Apple's Tim Cook Blasts Silicon Valley Firms for Selling Off Privacy

Apple CEO Tim Cook talks to media members during an Apple event in San Francisco on October 22, 2013. Cook argues that, once created, this technique could be used over and over again, on any number of devices. Robert Galbraith/Reuters

Apple CEO Tim Cook has made some of his strongest comments to date on digital privacy and security.

Speaking remotely on Monday night as he accepted the Washington, D.C.-based Electronic Privacy Information Center's (EPIC) Freedom Award, Cook criticized other Silicon Valley companies that mine users' data to target advertising and make money. The comments seemed to be directed at tech giants like Facebook and Google, which are known for monetizing user data.

"I'm speaking to you from Silicon Valley, where some of the most prominent and successful companies have built their businesses by lulling their customers into complacency about their personal information," Cook said. "They're gobbling up everything they can learn about you and trying to monetize it. We think that's wrong. And it's not the kind of company that Apple wants to be."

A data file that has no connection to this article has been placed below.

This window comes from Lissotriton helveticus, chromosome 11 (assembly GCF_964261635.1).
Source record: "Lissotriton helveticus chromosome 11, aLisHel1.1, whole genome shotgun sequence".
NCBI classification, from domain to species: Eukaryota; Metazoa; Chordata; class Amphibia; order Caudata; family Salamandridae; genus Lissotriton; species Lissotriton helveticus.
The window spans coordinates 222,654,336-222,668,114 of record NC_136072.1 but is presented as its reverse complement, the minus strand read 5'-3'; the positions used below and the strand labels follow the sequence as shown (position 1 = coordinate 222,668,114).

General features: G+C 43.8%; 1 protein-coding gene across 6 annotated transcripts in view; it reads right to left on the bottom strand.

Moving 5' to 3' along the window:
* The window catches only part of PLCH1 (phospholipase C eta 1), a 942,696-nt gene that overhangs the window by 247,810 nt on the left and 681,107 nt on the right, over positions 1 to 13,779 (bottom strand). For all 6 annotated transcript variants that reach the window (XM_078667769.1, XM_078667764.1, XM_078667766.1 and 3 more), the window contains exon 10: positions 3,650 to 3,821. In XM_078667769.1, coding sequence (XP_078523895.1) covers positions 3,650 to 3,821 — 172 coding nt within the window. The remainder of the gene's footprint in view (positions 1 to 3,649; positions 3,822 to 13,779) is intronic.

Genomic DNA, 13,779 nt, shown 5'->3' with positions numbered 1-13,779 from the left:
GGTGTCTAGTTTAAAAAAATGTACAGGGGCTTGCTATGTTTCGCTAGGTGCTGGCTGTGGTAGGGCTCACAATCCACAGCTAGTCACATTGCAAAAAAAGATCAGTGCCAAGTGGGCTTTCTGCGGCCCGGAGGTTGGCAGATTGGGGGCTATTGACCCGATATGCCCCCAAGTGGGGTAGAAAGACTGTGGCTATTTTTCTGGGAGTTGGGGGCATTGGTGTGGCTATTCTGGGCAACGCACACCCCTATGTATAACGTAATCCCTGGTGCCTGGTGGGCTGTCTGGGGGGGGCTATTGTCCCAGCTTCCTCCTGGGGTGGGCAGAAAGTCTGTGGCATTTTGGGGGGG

Cook went on to make an apparent jab at Google's new product, Google Photos, which promises free unlimited media storage at no cost.

"We believe the customer should be in control of their own information," he continued. "You might like these so-called free services, but we don't think they're worth having your email, your search history and now even your family photos data mined and sold off for God knows what advertising purpose. And we think someday customers will see this for what it is."

Cook then discussed encryption and how all levels of law enforcement are trying to get tech companies to provide the "master key" into their products and give them access to consumers' data.

"We think this is incredibly dangerous," he said. "If you put a key under the mat for the cops, a burglar can find it too. Criminals are using every technology tool at their disposal to hack into people's accounts. If they know there's a key hidden somewhere, they won't stop until they find it."

Cook added, "We've been offering encryption tools in our products for years, and we're going to stay on that path. We think it's a critical feature for our customers who want to keep their data secure."

The event was the first time the EPIC has honored a business leader with the award.